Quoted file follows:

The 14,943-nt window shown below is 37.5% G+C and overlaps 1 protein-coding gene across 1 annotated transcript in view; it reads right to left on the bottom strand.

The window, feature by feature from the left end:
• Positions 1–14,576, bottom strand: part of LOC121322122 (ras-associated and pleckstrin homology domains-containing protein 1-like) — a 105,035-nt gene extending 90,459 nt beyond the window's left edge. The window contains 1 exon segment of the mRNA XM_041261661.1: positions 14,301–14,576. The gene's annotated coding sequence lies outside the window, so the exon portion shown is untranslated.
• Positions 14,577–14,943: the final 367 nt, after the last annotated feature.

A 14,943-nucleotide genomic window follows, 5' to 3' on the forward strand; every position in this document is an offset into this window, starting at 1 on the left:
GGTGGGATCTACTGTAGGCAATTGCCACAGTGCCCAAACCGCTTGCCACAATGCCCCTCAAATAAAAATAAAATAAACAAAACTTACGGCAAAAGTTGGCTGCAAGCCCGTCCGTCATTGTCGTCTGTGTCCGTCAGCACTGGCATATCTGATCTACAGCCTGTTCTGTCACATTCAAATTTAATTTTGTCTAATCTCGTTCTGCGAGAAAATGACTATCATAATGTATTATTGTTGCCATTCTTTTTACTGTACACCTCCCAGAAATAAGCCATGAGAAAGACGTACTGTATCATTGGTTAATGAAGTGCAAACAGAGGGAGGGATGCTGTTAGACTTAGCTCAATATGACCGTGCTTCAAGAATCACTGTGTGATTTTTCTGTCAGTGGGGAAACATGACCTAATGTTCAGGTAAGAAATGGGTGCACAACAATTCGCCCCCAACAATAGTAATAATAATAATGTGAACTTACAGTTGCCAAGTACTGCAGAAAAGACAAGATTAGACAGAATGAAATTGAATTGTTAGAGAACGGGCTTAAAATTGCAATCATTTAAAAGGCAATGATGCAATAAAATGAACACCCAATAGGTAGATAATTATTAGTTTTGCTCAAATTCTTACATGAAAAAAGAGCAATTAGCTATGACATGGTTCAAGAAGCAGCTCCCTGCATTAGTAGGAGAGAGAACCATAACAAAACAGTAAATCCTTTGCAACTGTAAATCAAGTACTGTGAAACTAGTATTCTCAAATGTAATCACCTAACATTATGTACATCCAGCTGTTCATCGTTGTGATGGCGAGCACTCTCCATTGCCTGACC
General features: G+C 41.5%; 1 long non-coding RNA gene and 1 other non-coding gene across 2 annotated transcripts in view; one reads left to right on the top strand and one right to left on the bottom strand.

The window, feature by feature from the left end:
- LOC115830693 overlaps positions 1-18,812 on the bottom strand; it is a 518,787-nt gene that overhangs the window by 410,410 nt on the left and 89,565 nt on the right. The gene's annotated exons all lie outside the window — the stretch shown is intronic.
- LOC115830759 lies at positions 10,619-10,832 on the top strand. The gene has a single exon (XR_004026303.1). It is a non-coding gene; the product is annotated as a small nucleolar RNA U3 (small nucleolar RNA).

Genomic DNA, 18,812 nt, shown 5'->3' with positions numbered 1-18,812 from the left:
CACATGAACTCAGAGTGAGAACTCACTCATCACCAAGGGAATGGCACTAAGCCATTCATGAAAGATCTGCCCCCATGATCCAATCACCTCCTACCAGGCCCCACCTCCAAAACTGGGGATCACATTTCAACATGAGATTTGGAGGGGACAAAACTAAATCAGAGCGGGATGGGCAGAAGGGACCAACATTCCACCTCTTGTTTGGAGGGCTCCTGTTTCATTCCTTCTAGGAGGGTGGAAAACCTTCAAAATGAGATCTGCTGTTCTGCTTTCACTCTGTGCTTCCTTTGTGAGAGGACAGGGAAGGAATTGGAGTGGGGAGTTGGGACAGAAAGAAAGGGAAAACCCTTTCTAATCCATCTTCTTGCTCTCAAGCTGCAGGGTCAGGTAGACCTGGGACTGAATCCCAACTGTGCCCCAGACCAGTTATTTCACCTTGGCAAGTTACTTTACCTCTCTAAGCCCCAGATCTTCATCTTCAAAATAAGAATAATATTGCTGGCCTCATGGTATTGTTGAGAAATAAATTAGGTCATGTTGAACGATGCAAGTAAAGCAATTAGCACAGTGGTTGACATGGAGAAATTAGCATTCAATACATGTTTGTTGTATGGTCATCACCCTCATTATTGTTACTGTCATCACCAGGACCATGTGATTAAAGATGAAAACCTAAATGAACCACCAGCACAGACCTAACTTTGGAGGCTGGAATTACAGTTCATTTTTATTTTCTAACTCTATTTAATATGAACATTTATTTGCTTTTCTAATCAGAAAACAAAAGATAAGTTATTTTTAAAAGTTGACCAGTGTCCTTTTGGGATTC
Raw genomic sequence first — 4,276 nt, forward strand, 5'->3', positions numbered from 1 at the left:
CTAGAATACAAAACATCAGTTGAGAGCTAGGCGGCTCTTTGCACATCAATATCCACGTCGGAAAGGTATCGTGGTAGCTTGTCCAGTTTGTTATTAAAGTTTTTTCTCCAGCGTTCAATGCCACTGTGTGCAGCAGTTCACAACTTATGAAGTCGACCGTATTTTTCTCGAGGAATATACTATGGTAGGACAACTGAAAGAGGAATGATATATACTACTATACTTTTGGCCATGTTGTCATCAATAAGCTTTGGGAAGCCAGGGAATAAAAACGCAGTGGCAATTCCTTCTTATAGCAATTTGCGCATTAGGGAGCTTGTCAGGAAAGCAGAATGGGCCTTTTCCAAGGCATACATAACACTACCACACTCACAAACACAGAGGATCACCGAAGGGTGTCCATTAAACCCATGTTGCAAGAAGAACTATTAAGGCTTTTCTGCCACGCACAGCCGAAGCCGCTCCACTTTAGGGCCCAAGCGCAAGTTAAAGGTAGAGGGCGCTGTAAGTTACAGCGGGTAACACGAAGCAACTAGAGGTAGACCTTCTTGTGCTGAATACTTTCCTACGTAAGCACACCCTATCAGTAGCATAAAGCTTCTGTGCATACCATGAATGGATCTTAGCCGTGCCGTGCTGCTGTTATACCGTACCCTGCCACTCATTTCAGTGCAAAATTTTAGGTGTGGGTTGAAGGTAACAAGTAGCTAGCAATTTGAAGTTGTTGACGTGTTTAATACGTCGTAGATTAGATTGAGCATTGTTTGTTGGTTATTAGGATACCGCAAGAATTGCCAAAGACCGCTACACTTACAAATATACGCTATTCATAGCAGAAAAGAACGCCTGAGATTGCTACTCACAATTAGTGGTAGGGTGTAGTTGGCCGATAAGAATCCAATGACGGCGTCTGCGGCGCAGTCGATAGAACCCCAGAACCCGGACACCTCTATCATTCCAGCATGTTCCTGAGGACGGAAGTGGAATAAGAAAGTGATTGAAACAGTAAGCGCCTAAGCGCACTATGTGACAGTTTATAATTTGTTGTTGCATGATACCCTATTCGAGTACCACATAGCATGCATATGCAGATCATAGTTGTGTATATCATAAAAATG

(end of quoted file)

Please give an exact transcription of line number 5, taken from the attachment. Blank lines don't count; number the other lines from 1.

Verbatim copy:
A 14,943-nucleotide genomic window follows, 5' to 3' on the forward strand; every position in this document is an offset into this window, starting at 1 on the left: